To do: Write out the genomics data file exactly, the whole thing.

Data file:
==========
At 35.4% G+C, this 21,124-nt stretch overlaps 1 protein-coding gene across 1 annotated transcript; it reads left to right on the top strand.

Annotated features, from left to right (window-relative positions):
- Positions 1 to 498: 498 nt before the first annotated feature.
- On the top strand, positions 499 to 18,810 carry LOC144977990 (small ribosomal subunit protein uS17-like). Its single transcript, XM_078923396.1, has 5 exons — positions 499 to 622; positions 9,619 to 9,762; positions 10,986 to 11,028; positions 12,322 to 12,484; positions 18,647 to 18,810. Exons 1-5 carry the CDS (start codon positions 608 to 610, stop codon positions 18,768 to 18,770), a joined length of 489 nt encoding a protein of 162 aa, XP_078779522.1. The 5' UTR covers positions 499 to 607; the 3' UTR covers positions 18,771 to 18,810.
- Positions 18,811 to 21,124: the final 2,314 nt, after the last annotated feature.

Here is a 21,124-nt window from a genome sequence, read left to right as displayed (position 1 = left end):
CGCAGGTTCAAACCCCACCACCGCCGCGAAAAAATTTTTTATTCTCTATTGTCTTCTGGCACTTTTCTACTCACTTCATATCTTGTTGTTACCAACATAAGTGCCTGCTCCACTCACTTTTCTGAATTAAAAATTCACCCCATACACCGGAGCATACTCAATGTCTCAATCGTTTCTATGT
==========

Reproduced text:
At 35.4% G+C, this 21,124-nt stretch overlaps 1 protein-coding gene across 1 annotated transcript; it reads left to right on the top strand.

Annotated features, from left to right (window-relative positions):
- Positions 1 to 498: 498 nt before the first annotated feature.
- On the top strand, positions 499 to 18,810 carry LOC144977990 (small ribosomal subunit protein uS17-like). Its single transcript, XM_078923396.1, has 5 exons — positions 499 to 622; positions 9,619 to 9,762; positions 10,986 to 11,028; positions 12,322 to 12,484; positions 18,647 to 18,810. Exons 1-5 carry the CDS (start codon positions 608 to 610, stop codon positions 18,768 to 18,770), a joined length of 489 nt encoding a protein of 162 aa, XP_078779522.1. The 5' UTR covers positions 499 to 607; the 3' UTR covers positions 18,771 to 18,810.
- Positions 18,811 to 21,124: the final 2,314 nt, after the last annotated feature.

Here is a 21,124-nt window from a genome sequence, read left to right as displayed (position 1 = left end):
CGCAGGTTCAAACCCCACCACCGCCGCGAAAAAATTTTTTATTCTCTATTGTCTTCTGGCACTTTTCTACTCACTTCATATCTTGTTGTTACCAACATAAGTGCCTGCTCCACTCACTTTTCTGAATTAAAAATTCACCCCATACACCGGAGCATACTCAATGTCTCAATCGTTTCTATGT